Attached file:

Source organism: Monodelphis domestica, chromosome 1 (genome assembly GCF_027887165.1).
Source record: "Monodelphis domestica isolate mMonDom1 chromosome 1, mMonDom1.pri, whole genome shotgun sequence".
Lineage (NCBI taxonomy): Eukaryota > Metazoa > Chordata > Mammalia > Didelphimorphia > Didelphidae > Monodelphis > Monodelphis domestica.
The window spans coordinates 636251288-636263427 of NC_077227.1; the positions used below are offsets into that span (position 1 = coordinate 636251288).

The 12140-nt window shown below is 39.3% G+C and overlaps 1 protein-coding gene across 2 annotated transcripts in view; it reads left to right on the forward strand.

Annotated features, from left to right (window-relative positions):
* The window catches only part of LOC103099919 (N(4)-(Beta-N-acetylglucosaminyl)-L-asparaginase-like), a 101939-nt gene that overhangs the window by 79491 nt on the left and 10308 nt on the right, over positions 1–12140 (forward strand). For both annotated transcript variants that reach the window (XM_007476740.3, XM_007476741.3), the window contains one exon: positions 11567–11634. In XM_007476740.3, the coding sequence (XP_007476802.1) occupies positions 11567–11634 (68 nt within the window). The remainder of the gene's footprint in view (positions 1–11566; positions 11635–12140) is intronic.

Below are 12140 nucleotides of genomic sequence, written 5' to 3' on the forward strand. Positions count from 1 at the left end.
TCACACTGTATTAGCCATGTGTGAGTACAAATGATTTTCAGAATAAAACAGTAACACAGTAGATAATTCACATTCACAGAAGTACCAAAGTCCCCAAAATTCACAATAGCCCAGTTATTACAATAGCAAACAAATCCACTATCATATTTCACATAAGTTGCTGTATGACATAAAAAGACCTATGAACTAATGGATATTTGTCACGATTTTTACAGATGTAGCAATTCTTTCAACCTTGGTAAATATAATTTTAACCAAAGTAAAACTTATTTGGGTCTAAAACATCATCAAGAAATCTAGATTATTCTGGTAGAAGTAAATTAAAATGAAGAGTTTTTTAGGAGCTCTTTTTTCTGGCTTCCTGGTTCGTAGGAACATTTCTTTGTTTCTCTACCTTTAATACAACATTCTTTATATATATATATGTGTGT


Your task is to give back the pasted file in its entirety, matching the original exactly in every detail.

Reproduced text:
Source organism: Monodelphis domestica, chromosome 1 (genome assembly GCF_027887165.1).
Source record: "Monodelphis domestica isolate mMonDom1 chromosome 1, mMonDom1.pri, whole genome shotgun sequence".
Lineage (NCBI taxonomy): Eukaryota > Metazoa > Chordata > Mammalia > Didelphimorphia > Didelphidae > Monodelphis > Monodelphis domestica.
The window spans coordinates 636251288-636263427 of NC_077227.1; the positions used below are offsets into that span (position 1 = coordinate 636251288).

The 12140-nt window shown below is 39.3% G+C and overlaps 1 protein-coding gene across 2 annotated transcripts in view; it reads left to right on the forward strand.

Annotated features, from left to right (window-relative positions):
* The window catches only part of LOC103099919 (N(4)-(Beta-N-acetylglucosaminyl)-L-asparaginase-like), a 101939-nt gene that overhangs the window by 79491 nt on the left and 10308 nt on the right, over positions 1–12140 (forward strand). For both annotated transcript variants that reach the window (XM_007476740.3, XM_007476741.3), the window contains one exon: positions 11567–11634. In XM_007476740.3, the coding sequence (XP_007476802.1) occupies positions 11567–11634 (68 nt within the window). The remainder of the gene's footprint in view (positions 1–11566; positions 11635–12140) is intronic.

Below are 12140 nucleotides of genomic sequence, written 5' to 3' on the forward strand. Positions count from 1 at the left end.
TCACACTGTATTAGCCATGTGTGAGTACAAATGATTTTCAGAATAAAACAGTAACACAGTAGATAATTCACATTCACAGAAGTACCAAAGTCCCCAAAATTCACAATAGCCCAGTTATTACAATAGCAAACAAATCCACTATCATATTTCACATAAGTTGCTGTATGACATAAAAAGACCTATGAACTAATGGATATTTGTCACGATTTTTACAGATGTAGCAATTCTTTCAACCTTGGTAAATATAATTTTAACCAAAGTAAAACTTATTTGGGTCTAAAACATCATCAAGAAATCTAGATTATTCTGGTAGAAGTAAATTAAAATGAAGAGTTTTTTAGGAGCTCTTTTTTCTGGCTTCCTGGTTCGTAGGAACATTTCTTTGTTTCTCTACCTTTAATACAACATTCTTTATATATATATATGTGTGT